How can liquidation affect a director’s credit rating?

Company Insolvency     |     February 22, 2016

If you are the director of a company facing the prospect of liquidation, chances are your attention may not be immediately focused on your personal finances. Once all is said and done however, whatever the final position of your business, eventually you will have to take stock of your individual position.

One way a director can be impacted by the liquidation process involves their credit history. While the process is different from a personal bankruptcy, which will remain on your credit report for up to five years, as a company director you are able to separate yourself from the organisation to a certain extent.

According to Smart Company, while credit reporting agencies are obligated to keep a record of the directors of any businesses which enter the liquidation process, for your personal financial affairs it’s unlikely to be too much of a concern. When you are applying for a credit card or a hire purchase agreement, for example, the lender may not feel the need to investigate your business history, and your directorship of a liquidated company may not even be noticed.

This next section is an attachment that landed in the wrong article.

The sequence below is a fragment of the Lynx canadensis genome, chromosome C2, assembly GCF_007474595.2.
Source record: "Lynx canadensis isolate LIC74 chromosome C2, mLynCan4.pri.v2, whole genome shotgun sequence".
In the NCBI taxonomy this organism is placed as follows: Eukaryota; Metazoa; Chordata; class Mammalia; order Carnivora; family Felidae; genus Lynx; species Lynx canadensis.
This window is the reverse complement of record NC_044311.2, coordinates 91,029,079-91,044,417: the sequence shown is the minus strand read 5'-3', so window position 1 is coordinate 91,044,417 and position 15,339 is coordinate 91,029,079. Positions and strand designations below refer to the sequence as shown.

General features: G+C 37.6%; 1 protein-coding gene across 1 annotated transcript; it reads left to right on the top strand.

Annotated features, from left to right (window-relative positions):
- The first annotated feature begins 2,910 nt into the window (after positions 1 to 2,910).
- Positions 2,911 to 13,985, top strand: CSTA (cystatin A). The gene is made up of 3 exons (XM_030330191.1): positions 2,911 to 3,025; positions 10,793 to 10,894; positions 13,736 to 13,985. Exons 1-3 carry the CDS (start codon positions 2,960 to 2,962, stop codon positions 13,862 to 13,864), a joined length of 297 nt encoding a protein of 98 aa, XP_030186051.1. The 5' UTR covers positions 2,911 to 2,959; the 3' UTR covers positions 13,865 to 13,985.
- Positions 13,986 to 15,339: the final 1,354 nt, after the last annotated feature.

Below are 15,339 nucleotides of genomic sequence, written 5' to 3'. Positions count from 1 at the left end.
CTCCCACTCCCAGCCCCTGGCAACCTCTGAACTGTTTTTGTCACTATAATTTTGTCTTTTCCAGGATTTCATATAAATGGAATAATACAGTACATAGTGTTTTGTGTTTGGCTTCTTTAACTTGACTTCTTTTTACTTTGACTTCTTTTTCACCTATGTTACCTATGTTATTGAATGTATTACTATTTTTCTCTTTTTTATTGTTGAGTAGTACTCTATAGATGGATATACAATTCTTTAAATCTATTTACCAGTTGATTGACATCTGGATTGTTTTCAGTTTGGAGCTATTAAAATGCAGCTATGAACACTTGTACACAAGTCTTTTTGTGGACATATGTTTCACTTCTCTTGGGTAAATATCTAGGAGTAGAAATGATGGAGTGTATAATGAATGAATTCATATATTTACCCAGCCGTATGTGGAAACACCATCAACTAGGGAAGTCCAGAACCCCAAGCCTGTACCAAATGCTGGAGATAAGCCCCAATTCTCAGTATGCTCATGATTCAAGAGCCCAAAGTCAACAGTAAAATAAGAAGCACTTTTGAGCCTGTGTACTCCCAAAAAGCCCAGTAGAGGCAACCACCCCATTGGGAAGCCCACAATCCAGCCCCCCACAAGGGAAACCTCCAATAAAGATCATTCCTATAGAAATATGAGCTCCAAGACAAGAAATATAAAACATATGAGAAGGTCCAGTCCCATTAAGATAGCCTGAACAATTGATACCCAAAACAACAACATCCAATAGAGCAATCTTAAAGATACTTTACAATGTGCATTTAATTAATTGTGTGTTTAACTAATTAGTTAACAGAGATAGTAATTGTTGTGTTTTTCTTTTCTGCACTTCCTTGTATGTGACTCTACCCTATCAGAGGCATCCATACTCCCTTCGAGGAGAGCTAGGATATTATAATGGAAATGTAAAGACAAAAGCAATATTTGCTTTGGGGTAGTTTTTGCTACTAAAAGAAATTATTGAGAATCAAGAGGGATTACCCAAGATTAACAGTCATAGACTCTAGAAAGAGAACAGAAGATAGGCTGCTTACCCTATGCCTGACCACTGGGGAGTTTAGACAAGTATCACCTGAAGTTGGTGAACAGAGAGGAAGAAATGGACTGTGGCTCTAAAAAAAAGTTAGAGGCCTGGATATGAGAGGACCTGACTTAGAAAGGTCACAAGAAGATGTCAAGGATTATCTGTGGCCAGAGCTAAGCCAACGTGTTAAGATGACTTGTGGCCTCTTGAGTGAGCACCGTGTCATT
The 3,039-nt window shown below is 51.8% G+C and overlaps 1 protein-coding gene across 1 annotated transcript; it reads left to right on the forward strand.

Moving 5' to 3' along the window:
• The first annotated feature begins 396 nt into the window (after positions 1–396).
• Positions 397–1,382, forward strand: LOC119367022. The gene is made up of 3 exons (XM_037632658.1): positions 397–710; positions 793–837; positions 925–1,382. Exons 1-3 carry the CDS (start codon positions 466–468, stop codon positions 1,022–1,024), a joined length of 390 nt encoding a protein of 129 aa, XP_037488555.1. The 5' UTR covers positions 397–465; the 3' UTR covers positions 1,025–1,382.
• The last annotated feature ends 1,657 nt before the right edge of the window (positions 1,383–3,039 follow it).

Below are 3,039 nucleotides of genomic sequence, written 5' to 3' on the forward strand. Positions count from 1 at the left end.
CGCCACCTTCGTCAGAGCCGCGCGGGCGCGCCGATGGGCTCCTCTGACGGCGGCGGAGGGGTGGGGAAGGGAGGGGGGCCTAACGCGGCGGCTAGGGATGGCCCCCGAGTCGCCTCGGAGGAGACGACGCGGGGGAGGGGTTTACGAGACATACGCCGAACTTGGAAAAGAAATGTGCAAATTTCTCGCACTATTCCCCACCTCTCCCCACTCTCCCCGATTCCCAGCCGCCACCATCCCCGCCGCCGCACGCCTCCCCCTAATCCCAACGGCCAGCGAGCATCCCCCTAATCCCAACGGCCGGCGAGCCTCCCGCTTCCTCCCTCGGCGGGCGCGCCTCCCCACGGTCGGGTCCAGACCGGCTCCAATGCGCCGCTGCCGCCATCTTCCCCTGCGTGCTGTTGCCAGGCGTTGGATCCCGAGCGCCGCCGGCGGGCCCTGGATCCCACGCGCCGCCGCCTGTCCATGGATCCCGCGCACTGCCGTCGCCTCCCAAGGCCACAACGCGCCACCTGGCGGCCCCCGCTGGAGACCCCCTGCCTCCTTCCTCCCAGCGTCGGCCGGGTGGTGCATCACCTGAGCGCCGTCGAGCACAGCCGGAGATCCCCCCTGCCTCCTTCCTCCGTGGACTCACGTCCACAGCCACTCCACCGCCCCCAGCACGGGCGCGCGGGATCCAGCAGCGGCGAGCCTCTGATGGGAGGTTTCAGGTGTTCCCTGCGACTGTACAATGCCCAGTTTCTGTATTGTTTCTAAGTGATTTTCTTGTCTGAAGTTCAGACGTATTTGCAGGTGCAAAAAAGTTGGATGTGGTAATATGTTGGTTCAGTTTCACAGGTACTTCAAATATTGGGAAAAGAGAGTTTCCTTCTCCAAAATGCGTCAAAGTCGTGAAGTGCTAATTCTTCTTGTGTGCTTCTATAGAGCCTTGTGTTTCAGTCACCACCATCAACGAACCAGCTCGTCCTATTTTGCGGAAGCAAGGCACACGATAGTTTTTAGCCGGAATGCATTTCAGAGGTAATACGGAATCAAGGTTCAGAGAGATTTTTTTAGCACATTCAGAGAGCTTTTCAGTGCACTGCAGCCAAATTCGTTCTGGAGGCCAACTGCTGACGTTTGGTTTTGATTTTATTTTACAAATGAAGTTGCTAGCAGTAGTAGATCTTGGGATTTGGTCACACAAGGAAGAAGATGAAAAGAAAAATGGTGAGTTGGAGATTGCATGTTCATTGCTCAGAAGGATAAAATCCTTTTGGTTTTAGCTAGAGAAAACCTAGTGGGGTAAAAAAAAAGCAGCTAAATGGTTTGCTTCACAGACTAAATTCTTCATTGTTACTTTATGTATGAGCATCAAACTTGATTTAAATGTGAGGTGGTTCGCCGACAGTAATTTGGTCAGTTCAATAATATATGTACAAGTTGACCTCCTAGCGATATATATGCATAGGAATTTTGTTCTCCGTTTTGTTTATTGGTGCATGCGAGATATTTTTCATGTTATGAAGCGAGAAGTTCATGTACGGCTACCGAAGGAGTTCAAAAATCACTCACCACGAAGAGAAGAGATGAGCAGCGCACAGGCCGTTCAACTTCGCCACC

The danger of insolvent trading

Where a director might find themselves in a little more trouble is if they allow their company to continue trading while insolvent and incur further debts. This practice can carry some very serious consequences, not least of which is the director becoming liable for those debts.

According to ASIC, the penalties for insolvent trading can include pecuniary penalties of up to $200,000, and for serious breaches where dishonest practices are found to be a factor, criminal charges and imprisonment for up to five years is a possibility. Clearly, you can see the responsibility of directors to meticulously follow the laws around liquidation is a serious matter.

In most cases the situation will not become quite so distressing, but running the risk of becoming liable for your company’s debts also puts you at risk of personal bankruptcy, which, as mentioned, will be noted on your credit rating.

Reaching out for help

Being in charge of a business which is experiencing financial difficulty can be incredibly stressful if you’re not fully in control of the situation, but help is available for those struggling with the process. Getting in touch with Corporate Lifeline at the first sign of trouble can significantly ease the process, and help to minimise the impact on your personal finances.